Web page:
“We believe that collaborating in the open helps foster innovation for future designs and will allow us to build more complex AI systems that will ultimately power more immersive Facebook experiences,” Facebook said.
Tioga Pass was introduced at OCP 2017 as part of an “end-to-end refresh of our server hardware fleet”. It is the successor to Leopard that is deployed for a range of compute services at Facebook. Tioga Pass has multiple updates to Leonard, including a dual-socket motherboard which uses the same 6.5” by 20” form factor, but supports single-sided and double-sided designs, which maximises the memory configuration.
Tioga Pass also upgraded the PCIe slot from x24 to x32, allowing for two x16 slots, or one x16 slot and two x8 slots, making the server more flexible as the head node for both the Big Basin JBOG and Lightning JBOF. Available PCIe bandwidth is thereby doubled when accessing either GPUs or flash. A 100G network interface controller (NIC) has been added, which also enables higher-bandwidth access to flash storage when used as a head node for Lightning.
Yosemite and Twin Lakes
Yosemite v2 is an update of Yosemite, Facebook’s first-generation multi-node compute platform that holds four 1S server cards, offering flexibility and power efficiency for high-density, scale-out data centers. Yosemite v2 uses a new 4 OU vCubby chassis design, however, it remains compatible with Open Rack v2. Every cubby supports four 1S server cards, or two servers plus two device cards. Each of the four servers can connect to a 50G or 100G multi-host NIC.
The new power design supports hot service i.e. servers don’t need to be powered down when the sled is pulled out of the chassis for components to be serviced.
The Yosemite v2 chassis supports Mono Lake and the Twin Lakes 1S server. Additionally, it supports device cards like the Glacier Point SSD carrier card and Crane Flat device carrier card. This allows Facebook to add augmented flash storage in addition to support for standard PCIe add-in cards. Similarly to the previous generation, Yosemite v2 supports OpenBMC.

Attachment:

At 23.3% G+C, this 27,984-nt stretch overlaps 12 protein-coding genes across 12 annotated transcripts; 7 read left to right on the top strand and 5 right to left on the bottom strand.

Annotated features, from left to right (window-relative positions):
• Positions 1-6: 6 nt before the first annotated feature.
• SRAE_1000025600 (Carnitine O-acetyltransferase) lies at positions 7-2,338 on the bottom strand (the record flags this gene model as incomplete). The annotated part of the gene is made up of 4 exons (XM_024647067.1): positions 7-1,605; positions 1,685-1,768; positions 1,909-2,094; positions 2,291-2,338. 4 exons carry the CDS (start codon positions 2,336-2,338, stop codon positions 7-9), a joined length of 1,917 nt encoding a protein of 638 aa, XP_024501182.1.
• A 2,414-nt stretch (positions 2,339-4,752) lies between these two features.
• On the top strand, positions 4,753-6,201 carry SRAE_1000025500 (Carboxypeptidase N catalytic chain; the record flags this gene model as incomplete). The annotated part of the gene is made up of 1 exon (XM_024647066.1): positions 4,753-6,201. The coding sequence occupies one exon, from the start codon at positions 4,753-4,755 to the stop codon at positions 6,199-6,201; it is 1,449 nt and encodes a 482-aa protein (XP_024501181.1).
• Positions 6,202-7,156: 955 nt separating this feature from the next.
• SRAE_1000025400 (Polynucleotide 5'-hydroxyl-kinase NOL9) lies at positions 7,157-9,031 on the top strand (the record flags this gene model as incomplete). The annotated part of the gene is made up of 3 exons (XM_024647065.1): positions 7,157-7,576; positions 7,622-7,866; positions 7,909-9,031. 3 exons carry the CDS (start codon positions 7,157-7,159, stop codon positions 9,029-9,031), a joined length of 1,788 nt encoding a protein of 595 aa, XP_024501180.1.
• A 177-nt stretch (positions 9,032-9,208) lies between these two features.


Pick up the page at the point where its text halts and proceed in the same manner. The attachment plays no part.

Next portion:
Next-Gen Open Switches: Backpack and the Wedge 100
Facebook introduced a new innovation called Backpack in late 2016, the latest version of a second-generation computer switch that directly challenged tech made by market leader Cisco. The crucial difference is that Backpack is much faster than any alternative on the market. It is an 100G optical switch that uses fiber optics (light) to move data instead of the traditional copper wire system.
Backpack is a companion piece to the Wedge 100, a second-generation top-of-rack network switch. The Wedge 100 is used across Facebook’s production environments and is deployed at scale across its data centers. Multiple companies are building their solutions on top of the Wedge 100 platform, including Big Switch Networks and Canonical on the operating system layer; and SnapRoute, FRINX and Apstra on the upper parts of the stack.
The Wedge 100 is available as open-source via OCP, as is the software that runs the switch. Facebook even went the extra mile to arrange for its contract manufacturer, Accton, to mass produce the Wedge 100 devices so that anyone can purchase them.
Back in 2016, Business Insider reported that insiders within the network industry had told them Facebook’s 100G work was “mind blowing” and that costs were being brought down significantly. The switch uses less power and generates less heat and can operate at around 55-degree Celsius, which has never been done previously. It’s all part of the company’s goal of allowing us to hang out in virtual reality in the future, in addition to live-streaming more video.
“We are now creating more immersive, social, interactive 360 video sorts of experiences and that demands a much more scalable and efficient and quick network,” Yuval Backhar, former Facebook OCP engineer, says.
In our next post, we’ll look at Facebook’s threat to the legacy telecom industries. The Telecom Infra Project poses a similar kind of threat to the legacy telecom industry. Now that Facebook’s sights are set on the $500 billion telecom equipment market, will it have the same kind of disruptive impact as it’s had (and continues to have) on the data-center equipment industry?